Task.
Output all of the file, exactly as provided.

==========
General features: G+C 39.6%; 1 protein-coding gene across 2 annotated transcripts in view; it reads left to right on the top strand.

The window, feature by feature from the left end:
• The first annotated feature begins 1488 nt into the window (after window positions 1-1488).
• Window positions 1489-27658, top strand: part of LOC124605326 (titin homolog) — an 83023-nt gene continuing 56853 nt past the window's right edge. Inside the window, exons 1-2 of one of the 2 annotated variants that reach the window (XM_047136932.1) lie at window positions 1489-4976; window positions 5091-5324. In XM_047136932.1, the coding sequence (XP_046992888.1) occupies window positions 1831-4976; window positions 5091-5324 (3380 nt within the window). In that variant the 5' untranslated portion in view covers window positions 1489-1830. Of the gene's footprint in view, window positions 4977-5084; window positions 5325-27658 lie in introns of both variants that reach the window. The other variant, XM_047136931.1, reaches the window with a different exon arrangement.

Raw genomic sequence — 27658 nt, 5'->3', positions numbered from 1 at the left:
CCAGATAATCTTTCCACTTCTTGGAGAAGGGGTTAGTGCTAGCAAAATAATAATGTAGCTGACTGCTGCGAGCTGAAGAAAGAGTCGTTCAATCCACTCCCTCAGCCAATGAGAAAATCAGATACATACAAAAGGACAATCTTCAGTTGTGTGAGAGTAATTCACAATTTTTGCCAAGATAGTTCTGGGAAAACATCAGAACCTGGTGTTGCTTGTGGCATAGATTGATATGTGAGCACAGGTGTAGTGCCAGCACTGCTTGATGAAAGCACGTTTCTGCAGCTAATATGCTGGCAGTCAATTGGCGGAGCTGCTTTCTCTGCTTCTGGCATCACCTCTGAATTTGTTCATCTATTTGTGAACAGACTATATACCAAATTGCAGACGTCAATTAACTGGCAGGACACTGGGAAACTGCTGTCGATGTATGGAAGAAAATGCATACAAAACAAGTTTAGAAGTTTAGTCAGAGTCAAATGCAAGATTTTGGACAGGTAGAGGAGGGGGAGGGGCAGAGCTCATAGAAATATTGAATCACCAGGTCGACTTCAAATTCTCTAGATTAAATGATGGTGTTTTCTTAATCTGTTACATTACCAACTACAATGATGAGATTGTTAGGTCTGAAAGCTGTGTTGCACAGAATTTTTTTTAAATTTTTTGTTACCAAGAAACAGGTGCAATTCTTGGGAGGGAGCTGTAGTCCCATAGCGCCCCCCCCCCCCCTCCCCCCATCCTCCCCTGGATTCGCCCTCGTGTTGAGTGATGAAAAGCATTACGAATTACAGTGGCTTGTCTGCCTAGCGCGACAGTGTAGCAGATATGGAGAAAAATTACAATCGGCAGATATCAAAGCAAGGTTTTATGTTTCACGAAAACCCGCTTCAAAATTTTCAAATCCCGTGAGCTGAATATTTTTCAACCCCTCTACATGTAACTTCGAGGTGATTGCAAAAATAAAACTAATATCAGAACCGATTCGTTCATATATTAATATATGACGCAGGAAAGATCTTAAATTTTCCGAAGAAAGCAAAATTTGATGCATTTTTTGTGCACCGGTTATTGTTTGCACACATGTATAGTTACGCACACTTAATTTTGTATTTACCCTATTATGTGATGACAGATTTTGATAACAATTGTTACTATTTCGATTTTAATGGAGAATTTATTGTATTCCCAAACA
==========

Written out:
General features: G+C 39.6%; 1 protein-coding gene across 2 annotated transcripts in view; it reads left to right on the top strand.

The window, feature by feature from the left end:
• The first annotated feature begins 1488 nt into the window (after window positions 1-1488).
• Window positions 1489-27658, top strand: part of LOC124605326 (titin homolog) — an 83023-nt gene continuing 56853 nt past the window's right edge. Inside the window, exons 1-2 of one of the 2 annotated variants that reach the window (XM_047136932.1) lie at window positions 1489-4976; window positions 5091-5324. In XM_047136932.1, the coding sequence (XP_046992888.1) occupies window positions 1831-4976; window positions 5091-5324 (3380 nt within the window). In that variant the 5' untranslated portion in view covers window positions 1489-1830. Of the gene's footprint in view, window positions 4977-5084; window positions 5325-27658 lie in introns of both variants that reach the window. The other variant, XM_047136931.1, reaches the window with a different exon arrangement.

Raw genomic sequence — 27658 nt, 5'->3', positions numbered from 1 at the left:
CCAGATAATCTTTCCACTTCTTGGAGAAGGGGTTAGTGCTAGCAAAATAATAATGTAGCTGACTGCTGCGAGCTGAAGAAAGAGTCGTTCAATCCACTCCCTCAGCCAATGAGAAAATCAGATACATACAAAAGGACAATCTTCAGTTGTGTGAGAGTAATTCACAATTTTTGCCAAGATAGTTCTGGGAAAACATCAGAACCTGGTGTTGCTTGTGGCATAGATTGATATGTGAGCACAGGTGTAGTGCCAGCACTGCTTGATGAAAGCACGTTTCTGCAGCTAATATGCTGGCAGTCAATTGGCGGAGCTGCTTTCTCTGCTTCTGGCATCACCTCTGAATTTGTTCATCTATTTGTGAACAGACTATATACCAAATTGCAGACGTCAATTAACTGGCAGGACACTGGGAAACTGCTGTCGATGTATGGAAGAAAATGCATACAAAACAAGTTTAGAAGTTTAGTCAGAGTCAAATGCAAGATTTTGGACAGGTAGAGGAGGGGGAGGGGCAGAGCTCATAGAAATATTGAATCACCAGGTCGACTTCAAATTCTCTAGATTAAATGATGGTGTTTTCTTAATCTGTTACATTACCAACTACAATGATGAGATTGTTAGGTCTGAAAGCTGTGTTGCACAGAATTTTTTTTAAATTTTTTGTTACCAAGAAACAGGTGCAATTCTTGGGAGGGAGCTGTAGTCCCATAGCGCCCCCCCCCCCCCTCCCCCCATCCTCCCCTGGATTCGCCCTCGTGTTGAGTGATGAAAAGCATTACGAATTACAGTGGCTTGTCTGCCTAGCGCGACAGTGTAGCAGATATGGAGAAAAATTACAATCGGCAGATATCAAAGCAAGGTTTTATGTTTCACGAAAACCCGCTTCAAAATTTTCAAATCCCGTGAGCTGAATATTTTTCAACCCCTCTACATGTAACTTCGAGGTGATTGCAAAAATAAAACTAATATCAGAACCGATTCGTTCATATATTAATATATGACGCAGGAAAGATCTTAAATTTTCCGAAGAAAGCAAAATTTGATGCATTTTTTGTGCACCGGTTATTGTTTGCACACATGTATAGTTACGCACACTTAATTTTGTATTTACCCTATTATGTGATGACAGATTTTGATAACAATTGTTACTATTTCGATTTTAATGGAGAATTTATTGTATTCCCAAACA